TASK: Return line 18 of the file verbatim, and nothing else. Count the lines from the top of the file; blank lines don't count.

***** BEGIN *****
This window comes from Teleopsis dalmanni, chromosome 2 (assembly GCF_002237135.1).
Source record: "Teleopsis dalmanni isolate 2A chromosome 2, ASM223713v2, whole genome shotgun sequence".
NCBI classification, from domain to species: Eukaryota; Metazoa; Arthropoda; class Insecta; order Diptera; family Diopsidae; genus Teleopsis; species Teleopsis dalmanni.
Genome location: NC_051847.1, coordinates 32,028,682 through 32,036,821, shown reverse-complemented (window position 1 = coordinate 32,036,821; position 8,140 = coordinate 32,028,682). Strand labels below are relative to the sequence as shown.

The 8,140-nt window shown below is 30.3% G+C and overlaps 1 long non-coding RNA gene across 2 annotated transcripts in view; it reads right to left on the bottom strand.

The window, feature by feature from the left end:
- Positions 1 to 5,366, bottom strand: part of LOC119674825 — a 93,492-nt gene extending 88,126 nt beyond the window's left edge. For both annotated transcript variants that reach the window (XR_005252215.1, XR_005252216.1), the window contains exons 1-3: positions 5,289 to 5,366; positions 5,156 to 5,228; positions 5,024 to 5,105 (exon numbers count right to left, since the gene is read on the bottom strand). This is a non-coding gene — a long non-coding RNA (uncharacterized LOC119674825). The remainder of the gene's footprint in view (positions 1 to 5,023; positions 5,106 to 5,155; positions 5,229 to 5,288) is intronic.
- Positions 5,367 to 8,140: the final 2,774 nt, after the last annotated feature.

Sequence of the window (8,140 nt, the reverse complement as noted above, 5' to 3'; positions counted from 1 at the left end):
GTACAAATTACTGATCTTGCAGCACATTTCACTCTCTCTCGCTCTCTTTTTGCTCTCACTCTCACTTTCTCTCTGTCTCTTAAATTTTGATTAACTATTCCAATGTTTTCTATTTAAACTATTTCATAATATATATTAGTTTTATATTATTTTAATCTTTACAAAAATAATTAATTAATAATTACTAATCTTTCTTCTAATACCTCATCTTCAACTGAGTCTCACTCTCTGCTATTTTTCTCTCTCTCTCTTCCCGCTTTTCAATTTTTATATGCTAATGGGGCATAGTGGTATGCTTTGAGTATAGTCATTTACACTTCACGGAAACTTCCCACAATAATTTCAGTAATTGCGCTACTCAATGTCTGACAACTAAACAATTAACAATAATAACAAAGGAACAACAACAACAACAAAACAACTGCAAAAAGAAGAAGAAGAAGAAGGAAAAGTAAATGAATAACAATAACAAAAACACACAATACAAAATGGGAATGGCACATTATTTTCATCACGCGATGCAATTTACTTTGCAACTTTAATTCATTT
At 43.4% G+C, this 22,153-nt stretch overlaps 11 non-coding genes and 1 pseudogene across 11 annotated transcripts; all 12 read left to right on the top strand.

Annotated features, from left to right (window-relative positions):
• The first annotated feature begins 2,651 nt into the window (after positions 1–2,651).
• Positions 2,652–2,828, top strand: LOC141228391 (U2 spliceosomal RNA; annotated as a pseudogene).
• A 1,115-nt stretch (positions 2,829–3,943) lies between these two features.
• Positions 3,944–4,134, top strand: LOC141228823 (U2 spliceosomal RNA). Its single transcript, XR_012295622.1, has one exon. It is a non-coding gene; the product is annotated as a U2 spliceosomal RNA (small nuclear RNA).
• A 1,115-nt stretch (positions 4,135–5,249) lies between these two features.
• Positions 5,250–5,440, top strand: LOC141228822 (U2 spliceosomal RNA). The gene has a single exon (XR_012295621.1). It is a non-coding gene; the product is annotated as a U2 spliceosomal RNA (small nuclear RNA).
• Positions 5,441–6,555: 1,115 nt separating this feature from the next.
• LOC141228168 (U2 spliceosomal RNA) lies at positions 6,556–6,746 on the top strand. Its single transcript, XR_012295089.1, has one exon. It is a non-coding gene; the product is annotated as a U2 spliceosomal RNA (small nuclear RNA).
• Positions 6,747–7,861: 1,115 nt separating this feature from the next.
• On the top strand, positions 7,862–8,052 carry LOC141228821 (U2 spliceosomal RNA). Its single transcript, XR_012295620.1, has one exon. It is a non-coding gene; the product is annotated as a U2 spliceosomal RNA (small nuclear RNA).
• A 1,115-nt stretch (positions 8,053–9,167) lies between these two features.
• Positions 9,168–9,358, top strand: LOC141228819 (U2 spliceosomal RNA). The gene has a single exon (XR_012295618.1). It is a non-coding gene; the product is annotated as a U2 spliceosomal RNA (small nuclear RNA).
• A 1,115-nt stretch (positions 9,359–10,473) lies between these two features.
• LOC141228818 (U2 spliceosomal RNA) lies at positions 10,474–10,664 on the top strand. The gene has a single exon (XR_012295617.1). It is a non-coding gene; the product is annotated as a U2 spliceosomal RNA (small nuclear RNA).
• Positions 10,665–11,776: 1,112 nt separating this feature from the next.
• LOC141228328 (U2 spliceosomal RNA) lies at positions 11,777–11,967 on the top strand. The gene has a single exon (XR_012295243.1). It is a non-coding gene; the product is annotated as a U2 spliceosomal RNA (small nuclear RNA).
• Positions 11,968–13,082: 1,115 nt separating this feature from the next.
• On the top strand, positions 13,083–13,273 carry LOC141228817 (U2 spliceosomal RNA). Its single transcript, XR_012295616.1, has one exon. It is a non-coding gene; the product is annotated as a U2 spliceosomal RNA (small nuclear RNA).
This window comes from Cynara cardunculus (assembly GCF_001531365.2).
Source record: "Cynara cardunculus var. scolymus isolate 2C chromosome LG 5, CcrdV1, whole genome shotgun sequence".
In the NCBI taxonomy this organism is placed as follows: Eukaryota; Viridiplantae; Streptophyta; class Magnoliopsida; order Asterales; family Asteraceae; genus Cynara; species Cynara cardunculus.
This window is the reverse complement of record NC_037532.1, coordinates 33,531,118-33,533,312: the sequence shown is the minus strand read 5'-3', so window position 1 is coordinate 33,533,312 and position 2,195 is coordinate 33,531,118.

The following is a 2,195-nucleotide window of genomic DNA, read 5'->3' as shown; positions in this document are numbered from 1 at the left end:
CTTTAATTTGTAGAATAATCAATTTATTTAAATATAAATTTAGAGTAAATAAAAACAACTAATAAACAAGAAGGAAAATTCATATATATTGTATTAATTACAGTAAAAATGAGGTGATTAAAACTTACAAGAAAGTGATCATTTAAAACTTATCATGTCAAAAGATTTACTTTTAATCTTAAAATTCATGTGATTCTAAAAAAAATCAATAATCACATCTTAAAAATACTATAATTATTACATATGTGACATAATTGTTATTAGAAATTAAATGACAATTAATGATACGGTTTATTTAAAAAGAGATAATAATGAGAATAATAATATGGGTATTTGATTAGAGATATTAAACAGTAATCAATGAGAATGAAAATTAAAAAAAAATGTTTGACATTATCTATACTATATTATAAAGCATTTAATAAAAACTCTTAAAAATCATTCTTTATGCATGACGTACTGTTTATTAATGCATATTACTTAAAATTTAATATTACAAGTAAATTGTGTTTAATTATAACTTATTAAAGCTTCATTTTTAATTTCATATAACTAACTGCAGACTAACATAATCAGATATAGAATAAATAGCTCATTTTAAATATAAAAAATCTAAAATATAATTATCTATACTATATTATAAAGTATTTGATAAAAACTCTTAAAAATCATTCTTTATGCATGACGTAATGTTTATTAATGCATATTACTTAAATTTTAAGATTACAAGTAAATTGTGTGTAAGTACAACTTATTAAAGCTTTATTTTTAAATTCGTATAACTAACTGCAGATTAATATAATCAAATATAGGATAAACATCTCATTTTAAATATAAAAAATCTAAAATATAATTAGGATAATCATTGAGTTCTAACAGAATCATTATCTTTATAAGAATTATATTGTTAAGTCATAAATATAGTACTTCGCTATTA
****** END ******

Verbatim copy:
• Positions 5,250–5,440, top strand: LOC141228822 (U2 spliceosomal RNA). The gene has a single exon (XR_012295621.1). It is a non-coding gene; the product is annotated as a U2 spliceosomal RNA (small nuclear RNA).